FAST Recovery Act Establishes Council to Dictate Sectorwide Minimum Standards on Wages, Hours and Other Working Conditions

Alerts / September 8, 2022

A new California law, the Fast Food Accountability and Standards Recovery Act (FAST Recovery Act or AB 257), creates the Fast Food Council, which is charged with dictating minimum standards for employees of fast-food restaurants on a sectorwide basis (a key feature of labor relations in Europe). This will include implementing standards for wages, working hours, safety, and discrimination and retaliation. For example, the council is empowered to raise the minimum wage for fast-food workers up to $22 per hour in 2023, with subsequent years subject to inflationary increases.

Additional key takeaways from the bill are:

  • The act defines a fast-food restaurant as any establishment that (1) is part of a brand/fast-food chain with more than 100 locations nationwide and (2) primarily provides food and beverages for immediate consumption to customers who order or select items and pay before eating, with items prepared in advance or prepared or heated quickly, and with limited or no table service.
  • The council will be composed of 10 individuals: one representative from the Department of Industrial Relations, two representatives of fast-food franchisors, two representatives of fast-food franchisees, two representatives of fast-food restaurant employees, two representatives of advocates for fast-food restaurant employees, and one representative from the Governor’s Office of Business and Economic Development.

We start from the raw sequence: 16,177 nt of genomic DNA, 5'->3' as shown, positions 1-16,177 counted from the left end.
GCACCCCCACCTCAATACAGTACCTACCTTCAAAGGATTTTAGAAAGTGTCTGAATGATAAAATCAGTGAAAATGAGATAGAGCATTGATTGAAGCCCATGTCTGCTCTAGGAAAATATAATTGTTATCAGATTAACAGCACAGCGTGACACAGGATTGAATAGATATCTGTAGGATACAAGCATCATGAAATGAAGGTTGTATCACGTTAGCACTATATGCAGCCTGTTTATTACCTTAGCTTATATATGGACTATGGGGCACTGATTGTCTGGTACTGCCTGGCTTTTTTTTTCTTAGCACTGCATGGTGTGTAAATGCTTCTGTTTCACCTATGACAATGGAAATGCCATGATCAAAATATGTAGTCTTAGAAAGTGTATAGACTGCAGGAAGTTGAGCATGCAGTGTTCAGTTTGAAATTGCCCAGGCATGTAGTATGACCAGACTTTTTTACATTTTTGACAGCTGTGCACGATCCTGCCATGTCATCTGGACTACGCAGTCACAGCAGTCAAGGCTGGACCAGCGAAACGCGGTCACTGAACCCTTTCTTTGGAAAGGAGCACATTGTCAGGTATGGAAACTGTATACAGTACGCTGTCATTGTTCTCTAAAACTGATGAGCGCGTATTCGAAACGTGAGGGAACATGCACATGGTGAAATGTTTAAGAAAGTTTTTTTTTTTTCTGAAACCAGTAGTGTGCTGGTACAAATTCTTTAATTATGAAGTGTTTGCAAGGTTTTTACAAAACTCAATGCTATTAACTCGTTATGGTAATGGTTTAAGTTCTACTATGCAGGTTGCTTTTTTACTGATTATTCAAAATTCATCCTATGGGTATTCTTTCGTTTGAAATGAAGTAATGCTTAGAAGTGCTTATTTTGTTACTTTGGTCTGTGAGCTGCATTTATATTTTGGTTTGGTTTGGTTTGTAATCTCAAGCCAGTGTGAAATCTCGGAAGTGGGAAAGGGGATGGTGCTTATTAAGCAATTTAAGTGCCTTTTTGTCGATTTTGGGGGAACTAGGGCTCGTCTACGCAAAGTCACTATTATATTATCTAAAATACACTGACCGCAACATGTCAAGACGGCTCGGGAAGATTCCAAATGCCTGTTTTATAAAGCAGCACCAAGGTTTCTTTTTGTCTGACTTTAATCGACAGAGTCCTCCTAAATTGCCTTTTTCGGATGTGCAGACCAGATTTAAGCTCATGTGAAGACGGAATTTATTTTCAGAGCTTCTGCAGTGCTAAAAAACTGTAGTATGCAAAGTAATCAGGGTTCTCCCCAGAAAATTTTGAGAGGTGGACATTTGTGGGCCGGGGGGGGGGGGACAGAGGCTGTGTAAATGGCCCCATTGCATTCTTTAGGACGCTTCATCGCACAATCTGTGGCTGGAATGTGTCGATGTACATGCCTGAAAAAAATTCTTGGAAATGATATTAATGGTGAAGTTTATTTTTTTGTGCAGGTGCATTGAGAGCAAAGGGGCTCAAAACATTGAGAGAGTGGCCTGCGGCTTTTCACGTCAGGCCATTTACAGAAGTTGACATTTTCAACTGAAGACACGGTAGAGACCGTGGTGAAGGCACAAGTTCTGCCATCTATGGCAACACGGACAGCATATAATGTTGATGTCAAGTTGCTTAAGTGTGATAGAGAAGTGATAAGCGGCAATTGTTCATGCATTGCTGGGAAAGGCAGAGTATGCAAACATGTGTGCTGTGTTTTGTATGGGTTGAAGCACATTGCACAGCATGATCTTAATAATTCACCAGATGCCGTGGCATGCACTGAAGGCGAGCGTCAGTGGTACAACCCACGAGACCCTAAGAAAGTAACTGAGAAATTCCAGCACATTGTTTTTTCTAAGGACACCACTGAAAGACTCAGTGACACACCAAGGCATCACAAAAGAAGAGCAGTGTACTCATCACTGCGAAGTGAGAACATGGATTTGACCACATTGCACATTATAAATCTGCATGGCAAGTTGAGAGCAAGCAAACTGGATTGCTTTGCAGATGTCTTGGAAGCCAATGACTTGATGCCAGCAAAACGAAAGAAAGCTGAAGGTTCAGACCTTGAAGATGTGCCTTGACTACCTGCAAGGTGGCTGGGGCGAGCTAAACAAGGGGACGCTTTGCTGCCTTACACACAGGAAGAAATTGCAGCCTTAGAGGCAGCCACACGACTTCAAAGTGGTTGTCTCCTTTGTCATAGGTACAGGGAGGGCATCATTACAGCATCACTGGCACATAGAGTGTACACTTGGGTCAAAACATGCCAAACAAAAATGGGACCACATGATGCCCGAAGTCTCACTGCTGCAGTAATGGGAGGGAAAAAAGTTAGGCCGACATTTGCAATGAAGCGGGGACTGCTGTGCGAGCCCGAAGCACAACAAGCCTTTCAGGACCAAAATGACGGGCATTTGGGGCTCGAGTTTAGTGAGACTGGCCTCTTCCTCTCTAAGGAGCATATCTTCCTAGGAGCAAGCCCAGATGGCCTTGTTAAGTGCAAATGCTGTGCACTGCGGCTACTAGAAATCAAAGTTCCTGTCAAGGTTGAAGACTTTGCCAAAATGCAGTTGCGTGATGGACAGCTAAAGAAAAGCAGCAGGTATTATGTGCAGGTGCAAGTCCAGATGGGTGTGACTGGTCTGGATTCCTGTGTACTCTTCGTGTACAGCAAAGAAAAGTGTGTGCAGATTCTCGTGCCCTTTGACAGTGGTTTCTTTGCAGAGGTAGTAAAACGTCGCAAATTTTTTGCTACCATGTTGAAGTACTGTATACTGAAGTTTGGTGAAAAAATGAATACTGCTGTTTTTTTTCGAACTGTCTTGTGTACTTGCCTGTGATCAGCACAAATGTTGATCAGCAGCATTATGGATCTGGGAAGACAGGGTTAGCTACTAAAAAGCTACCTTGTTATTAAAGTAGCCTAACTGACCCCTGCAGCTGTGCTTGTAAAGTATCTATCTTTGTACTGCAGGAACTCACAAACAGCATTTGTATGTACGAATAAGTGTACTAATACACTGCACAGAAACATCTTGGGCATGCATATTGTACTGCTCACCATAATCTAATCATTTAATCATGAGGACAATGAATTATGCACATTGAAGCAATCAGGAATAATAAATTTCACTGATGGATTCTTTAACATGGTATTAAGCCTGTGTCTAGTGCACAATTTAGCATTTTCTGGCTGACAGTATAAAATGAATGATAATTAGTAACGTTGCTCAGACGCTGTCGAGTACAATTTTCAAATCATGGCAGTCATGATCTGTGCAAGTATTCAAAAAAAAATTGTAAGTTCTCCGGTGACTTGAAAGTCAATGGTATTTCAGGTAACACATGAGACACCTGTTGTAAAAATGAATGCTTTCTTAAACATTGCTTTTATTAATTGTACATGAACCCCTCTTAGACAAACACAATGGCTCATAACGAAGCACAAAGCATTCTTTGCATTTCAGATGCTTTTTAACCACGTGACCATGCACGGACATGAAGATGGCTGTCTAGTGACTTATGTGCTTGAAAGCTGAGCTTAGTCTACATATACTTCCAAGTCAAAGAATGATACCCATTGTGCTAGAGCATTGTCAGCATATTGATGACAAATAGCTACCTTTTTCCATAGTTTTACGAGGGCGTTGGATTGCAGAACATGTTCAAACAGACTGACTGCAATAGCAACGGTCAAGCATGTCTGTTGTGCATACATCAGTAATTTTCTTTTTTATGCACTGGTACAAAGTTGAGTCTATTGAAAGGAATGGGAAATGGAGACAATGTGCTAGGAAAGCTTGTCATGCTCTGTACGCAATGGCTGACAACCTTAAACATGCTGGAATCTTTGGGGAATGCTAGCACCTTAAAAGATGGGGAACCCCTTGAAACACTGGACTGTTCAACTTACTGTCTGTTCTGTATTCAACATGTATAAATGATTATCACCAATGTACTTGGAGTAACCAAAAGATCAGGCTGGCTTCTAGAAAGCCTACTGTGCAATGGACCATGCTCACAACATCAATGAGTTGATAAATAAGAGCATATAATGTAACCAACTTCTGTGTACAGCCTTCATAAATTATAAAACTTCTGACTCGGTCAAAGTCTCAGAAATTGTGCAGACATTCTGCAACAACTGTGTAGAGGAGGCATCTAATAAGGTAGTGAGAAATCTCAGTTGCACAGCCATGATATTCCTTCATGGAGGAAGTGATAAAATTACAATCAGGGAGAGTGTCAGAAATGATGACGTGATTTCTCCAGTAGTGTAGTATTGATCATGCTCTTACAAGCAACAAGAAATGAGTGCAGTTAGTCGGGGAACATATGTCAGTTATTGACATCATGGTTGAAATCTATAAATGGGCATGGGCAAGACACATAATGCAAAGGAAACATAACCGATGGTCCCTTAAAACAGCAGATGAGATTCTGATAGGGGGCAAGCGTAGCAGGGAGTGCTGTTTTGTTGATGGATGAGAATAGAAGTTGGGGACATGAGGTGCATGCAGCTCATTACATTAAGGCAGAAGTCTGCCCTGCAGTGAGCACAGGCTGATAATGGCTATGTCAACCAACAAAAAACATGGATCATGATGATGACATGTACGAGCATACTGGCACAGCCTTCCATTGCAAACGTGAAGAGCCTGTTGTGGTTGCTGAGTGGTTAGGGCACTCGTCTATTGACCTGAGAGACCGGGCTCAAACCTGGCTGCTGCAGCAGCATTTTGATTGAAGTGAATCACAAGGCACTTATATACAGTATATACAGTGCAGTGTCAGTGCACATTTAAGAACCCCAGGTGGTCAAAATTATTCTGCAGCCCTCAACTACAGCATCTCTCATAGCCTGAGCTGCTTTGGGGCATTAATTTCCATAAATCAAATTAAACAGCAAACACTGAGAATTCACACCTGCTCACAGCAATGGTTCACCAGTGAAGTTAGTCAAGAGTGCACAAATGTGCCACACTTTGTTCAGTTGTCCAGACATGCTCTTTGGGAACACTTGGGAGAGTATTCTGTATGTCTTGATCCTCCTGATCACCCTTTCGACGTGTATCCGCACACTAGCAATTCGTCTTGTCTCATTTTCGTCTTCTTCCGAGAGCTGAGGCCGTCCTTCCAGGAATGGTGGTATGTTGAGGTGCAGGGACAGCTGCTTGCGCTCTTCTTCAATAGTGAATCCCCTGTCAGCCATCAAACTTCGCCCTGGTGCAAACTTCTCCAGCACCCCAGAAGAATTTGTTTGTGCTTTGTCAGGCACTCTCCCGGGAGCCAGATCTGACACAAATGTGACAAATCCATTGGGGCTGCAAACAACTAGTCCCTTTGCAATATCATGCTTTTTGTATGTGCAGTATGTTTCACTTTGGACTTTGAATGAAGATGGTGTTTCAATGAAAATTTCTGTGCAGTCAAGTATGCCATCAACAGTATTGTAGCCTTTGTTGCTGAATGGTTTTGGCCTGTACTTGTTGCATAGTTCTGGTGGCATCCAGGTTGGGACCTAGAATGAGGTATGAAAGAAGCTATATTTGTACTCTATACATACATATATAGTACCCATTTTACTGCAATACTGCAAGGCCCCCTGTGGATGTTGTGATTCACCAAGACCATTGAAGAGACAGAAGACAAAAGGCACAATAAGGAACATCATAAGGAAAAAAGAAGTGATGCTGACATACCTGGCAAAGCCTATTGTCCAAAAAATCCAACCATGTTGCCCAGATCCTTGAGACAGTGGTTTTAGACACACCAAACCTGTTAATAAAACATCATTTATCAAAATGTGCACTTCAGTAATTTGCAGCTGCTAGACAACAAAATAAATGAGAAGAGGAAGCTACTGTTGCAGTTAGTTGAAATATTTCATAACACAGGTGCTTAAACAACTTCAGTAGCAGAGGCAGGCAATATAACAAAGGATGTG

• No standard that the council implements will supersede those standards covered by a valid collective bargaining agreement – so long as the collective bargaining agreement does not waive any occupational health and safety protections. Decisions by the council regarding standards will be made by an affirmative vote of at least six council members.
  • The council is required to conduct a full review of the minimum standards at least once every three years. Upon that review, the council is required to issue, amend or repeal any standards applicable to fast-food restaurants. Notably, the potential for frequent changes in the standards could create high operational and administrative costs for employers.
  • The FAST Recovery Act prohibits fast-food restaurant operators from discharging, discriminating against or retaliating against any employee who engages in specified protected activity relating to fast-food restaurant health and safety. The bill provides employees with a private right of action to enforce this prohibition, which entitles the employee to reinstatement, treble lost wages and work benefits, and attorneys fees if they prevail.

The various aspects of the FAST Recovery Act highlighted above, among others, are certain to be the subject of significant litigation in the future. This litigation has the potential to create as significant a financial consequence as did the Private Attorneys General Act, which also provides broad recourse for violation of statutorily created rights. The FAST Recovery Act will take effect on Jan. 1, 2023, and will become inoperative on Jan. 1, 2029. The full text of the enacted version of AB 257 can be found here.

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